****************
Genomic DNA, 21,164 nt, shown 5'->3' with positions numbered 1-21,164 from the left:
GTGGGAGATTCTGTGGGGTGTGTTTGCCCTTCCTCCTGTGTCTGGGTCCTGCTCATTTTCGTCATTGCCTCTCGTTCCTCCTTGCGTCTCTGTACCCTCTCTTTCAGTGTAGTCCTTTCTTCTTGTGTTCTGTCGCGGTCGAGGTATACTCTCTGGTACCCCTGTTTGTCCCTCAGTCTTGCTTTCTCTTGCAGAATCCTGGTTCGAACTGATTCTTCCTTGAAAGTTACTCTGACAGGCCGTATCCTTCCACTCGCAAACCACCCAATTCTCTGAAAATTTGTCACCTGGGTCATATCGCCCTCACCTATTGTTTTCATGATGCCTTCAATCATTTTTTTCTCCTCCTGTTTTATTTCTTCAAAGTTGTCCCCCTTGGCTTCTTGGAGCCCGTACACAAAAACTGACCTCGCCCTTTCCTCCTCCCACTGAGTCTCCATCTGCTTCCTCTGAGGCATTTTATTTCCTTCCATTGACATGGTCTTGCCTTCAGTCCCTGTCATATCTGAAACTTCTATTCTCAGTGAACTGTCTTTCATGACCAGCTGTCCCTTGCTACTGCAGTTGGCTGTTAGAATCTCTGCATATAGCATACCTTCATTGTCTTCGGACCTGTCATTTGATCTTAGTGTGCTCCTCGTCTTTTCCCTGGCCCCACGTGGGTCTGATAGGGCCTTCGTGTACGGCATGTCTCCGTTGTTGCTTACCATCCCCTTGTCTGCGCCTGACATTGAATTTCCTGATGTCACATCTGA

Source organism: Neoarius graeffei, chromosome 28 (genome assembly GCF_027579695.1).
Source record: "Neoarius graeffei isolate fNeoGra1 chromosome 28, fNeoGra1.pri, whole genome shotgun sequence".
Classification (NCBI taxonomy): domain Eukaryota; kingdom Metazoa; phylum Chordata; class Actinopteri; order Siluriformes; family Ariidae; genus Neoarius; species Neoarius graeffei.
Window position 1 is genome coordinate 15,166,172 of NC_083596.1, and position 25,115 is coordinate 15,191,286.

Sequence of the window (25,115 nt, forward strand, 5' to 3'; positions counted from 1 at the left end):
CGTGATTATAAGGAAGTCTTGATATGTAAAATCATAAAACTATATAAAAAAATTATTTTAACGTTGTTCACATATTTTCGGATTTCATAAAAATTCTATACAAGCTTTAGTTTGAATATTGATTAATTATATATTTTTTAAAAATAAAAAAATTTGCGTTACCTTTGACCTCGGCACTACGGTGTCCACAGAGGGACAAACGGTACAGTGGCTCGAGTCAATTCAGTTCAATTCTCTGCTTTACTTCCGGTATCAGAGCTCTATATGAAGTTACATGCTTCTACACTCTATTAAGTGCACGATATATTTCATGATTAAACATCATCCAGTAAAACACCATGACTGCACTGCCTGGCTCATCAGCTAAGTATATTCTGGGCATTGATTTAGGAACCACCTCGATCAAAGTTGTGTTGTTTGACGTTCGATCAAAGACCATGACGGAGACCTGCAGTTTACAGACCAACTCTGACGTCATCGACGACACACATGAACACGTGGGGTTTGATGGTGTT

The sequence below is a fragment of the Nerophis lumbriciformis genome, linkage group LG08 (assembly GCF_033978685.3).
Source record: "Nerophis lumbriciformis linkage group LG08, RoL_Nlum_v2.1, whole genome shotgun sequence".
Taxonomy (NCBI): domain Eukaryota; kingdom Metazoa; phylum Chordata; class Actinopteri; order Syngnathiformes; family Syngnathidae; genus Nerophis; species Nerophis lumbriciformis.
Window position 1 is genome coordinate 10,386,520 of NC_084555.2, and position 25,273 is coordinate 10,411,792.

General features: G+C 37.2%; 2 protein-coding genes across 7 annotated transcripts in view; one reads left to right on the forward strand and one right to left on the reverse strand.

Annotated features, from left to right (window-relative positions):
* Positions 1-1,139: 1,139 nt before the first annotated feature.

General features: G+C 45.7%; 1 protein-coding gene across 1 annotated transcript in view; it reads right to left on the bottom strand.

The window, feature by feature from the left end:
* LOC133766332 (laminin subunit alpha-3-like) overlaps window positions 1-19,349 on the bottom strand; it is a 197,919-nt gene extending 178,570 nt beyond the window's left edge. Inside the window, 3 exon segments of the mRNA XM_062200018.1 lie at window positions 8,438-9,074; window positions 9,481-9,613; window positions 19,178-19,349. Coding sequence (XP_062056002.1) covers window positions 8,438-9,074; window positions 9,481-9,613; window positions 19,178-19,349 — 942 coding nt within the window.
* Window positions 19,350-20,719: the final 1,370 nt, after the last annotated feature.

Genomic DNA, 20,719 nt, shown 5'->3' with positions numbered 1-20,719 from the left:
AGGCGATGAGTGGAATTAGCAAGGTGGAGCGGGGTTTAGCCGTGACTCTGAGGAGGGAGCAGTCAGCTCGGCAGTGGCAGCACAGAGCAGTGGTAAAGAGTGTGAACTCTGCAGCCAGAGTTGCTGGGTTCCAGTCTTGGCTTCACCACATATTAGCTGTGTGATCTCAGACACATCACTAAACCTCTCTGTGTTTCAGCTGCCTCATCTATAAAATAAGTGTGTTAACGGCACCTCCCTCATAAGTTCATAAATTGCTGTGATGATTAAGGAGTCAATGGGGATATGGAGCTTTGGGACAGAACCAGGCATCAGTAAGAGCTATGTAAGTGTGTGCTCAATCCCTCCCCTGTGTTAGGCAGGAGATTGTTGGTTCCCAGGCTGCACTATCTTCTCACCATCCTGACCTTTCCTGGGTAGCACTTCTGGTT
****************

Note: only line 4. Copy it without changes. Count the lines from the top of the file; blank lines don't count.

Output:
Source record: "Neoarius graeffei isolate fNeoGra1 chromosome 28, fNeoGra1.pri, whole genome shotgun sequence".